Unlike late blight, BW cannot be controlled by using chemicals as there are no chemicals developed so far for the purpose (Martin and French, 1985). In order to minimize the damage caused by BW, a number of integrated approaches have been recommended and used. One of the approaches recommended and being used is crop rotation agronomic practice. It has been more effective in controlling race 3 than race 1 (International Potato Center, 1996) may be due to the survival period in soil or plant debris of 1-3 years. Race 1 can survive longer than this period and thus, Lemay et al. (2003) recommended crop rotation of 5-7 years. Another integrated approach recommended by Messiha (2006) was the use of farm yard manure (except compost) and inorganic fertilizer (NPK). This has reduced the survival period of the Ralstonia for 50% in Egyptian and Dutch soils. The author justified that K and Ca rich soils enable plants to develop resistance to BW and consequently resulted in less incidences. Apart from cultivars bread for resistance, some varieties that were not bread for resistance behave as resistant and or/tolerant in specific situations. French (1994) and Vander Zaag (1986) found out Achat variety as highly resistant in Brazil, in Mexico, whereas Molinera variety, which was bread for resistance, and Lopez variety, which was not, behaved as equally resistant. According to the same source, in Rwanda, several varieties behaved as resistant or tolerant. Hence, host resistance has proven to be useful to control the potato strain, and is potentially the most effective way to control the disease especially as component in integrated disease management (Bekele and Lemaga, 2001). The destructiveness of this pathogen and its exceptional ability to survive in soil (Hayward, 1991) plant debris and hair roots of plant hosts (Graham et al., 1979; Granada and Sequeira, 1983) as well as its means of dissemination contribute to massive crop loss (Kelman, 1998). Tusiime et al. (1996) described that the presence of a variety of weed species that are symptom less carriers of the pathogen where (Kelman, 1998) stated that infested seed tubers and extensive soil infestation are the main contributing factors for higher tuber yield losses.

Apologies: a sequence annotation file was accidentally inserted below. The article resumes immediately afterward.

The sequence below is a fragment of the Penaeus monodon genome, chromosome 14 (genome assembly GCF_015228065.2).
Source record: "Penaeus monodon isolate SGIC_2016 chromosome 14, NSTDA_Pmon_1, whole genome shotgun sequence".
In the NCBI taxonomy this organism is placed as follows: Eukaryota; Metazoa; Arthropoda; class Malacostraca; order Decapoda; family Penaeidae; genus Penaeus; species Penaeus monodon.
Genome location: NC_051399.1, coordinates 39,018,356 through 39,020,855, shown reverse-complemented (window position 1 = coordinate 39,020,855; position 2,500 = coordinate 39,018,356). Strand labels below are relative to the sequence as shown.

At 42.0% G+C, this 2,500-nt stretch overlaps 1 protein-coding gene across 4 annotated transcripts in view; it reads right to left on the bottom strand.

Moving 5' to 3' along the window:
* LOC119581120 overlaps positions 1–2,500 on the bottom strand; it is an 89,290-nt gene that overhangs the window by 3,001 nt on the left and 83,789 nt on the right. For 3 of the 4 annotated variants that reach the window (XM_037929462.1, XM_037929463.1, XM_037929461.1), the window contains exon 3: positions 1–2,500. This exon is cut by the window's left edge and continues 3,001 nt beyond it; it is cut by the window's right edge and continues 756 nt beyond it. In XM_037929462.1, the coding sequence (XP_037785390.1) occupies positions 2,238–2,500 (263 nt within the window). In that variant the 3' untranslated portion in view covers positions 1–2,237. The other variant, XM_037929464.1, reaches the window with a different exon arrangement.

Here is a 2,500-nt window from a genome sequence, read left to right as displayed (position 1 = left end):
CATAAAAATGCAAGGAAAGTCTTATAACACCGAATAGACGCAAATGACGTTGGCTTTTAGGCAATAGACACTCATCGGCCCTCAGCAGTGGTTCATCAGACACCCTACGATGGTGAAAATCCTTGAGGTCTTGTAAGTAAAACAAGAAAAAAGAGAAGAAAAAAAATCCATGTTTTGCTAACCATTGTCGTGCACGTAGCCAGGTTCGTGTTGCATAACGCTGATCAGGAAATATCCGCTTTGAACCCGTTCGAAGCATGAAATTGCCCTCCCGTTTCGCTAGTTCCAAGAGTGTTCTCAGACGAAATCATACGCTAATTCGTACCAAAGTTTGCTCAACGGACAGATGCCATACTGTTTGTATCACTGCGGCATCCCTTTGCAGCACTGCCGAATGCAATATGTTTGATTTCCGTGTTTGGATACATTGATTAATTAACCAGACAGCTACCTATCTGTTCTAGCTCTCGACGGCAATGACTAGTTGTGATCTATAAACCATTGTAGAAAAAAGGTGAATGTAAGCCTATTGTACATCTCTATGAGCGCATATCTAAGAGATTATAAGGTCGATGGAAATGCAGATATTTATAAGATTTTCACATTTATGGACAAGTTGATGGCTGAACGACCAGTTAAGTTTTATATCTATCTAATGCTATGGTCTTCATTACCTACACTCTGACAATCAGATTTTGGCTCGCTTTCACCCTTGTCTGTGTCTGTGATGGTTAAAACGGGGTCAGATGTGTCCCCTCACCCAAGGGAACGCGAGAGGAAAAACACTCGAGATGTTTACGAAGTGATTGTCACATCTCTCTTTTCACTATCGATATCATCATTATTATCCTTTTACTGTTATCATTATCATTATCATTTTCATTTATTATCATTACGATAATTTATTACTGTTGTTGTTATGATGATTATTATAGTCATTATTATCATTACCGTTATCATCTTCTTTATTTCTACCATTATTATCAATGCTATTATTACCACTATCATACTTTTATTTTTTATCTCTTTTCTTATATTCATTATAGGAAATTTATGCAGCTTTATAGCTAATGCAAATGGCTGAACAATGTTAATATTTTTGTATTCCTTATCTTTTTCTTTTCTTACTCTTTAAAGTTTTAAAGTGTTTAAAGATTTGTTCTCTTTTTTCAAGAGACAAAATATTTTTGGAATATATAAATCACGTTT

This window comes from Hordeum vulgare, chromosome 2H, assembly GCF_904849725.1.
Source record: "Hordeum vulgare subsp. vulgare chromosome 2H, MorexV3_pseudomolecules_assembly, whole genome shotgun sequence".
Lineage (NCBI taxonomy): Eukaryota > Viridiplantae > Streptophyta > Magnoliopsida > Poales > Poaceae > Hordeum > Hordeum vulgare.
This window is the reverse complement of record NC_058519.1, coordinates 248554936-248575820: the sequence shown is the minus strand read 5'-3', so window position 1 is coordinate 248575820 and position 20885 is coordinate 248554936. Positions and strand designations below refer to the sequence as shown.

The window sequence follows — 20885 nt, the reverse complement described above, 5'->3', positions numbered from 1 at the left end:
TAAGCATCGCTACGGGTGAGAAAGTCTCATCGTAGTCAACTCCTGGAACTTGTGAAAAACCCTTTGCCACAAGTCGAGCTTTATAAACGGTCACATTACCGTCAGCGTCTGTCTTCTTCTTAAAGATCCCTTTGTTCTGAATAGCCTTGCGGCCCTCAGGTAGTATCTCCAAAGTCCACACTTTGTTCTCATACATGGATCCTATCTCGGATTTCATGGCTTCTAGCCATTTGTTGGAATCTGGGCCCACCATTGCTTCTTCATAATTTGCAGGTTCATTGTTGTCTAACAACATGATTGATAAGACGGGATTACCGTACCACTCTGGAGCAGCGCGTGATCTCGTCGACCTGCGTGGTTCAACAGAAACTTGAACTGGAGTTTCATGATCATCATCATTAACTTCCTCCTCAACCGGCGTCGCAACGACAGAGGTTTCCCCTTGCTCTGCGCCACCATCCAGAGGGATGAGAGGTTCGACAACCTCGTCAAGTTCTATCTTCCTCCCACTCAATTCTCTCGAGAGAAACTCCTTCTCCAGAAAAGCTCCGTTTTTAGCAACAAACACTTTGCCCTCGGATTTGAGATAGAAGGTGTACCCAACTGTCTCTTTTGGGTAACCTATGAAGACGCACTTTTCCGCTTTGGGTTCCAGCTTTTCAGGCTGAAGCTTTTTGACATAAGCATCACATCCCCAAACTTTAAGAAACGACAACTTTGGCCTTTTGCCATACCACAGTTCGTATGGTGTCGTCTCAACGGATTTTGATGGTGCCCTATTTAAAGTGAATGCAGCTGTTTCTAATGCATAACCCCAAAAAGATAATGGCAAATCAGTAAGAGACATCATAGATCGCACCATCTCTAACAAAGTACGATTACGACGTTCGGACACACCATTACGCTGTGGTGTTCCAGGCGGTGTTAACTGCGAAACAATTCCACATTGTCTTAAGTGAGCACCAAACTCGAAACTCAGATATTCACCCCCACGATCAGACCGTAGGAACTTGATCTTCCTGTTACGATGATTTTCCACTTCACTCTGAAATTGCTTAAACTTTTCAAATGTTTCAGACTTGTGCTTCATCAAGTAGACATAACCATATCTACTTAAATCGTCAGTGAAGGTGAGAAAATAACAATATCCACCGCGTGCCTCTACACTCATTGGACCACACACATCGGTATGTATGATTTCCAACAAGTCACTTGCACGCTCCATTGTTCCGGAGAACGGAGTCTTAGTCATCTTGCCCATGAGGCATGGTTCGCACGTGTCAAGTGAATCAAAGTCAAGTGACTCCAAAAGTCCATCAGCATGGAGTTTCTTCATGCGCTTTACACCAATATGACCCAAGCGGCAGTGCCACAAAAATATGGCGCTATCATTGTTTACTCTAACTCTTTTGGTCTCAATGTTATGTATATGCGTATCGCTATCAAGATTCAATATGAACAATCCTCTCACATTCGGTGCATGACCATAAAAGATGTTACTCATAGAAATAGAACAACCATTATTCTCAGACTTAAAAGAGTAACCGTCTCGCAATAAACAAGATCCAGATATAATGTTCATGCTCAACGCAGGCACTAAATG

Moslem Khani et al. (2005) revealed that BW is mainly both seed-borne and soil-borne disease as the dominant way of spread is through the use of infected tubers as planting materials which are hard to recognize at the latent infection, or planting on an infected soil. According to Lemay et al. (2003) the pathogen can move from plant to plant in the soil, hence not localized. Other than infected seed and soil the pathogen can be spread through contaminated water and other hosts (weeds) in the Solanaceae family. Tubers harvested from polluted soils are potentially infected and convey the pathogen latently and hence tubers with latent infection are taking the largest share in dissemination of the disease as well as for huge tuber yield losses. In addition, Hayward (1991) reported that the pathogen is mainly transmitted through tuber seed. Whereas, Ciampi et al. (1980) pointed out that cool condition favor spread of the disease on plant without exhibiting visible symptoms. This results in latent infection in vascular tissues of progeny tubers and it is the silent carrying of the disease by potato tubers. Hence, the use of healthy planting material is the most effective means to control the disease. Therefore this paper looks into the recycled seed effect on total production and disease incidence and quantifies the losses attributed to latently infected potato tuber as seeds.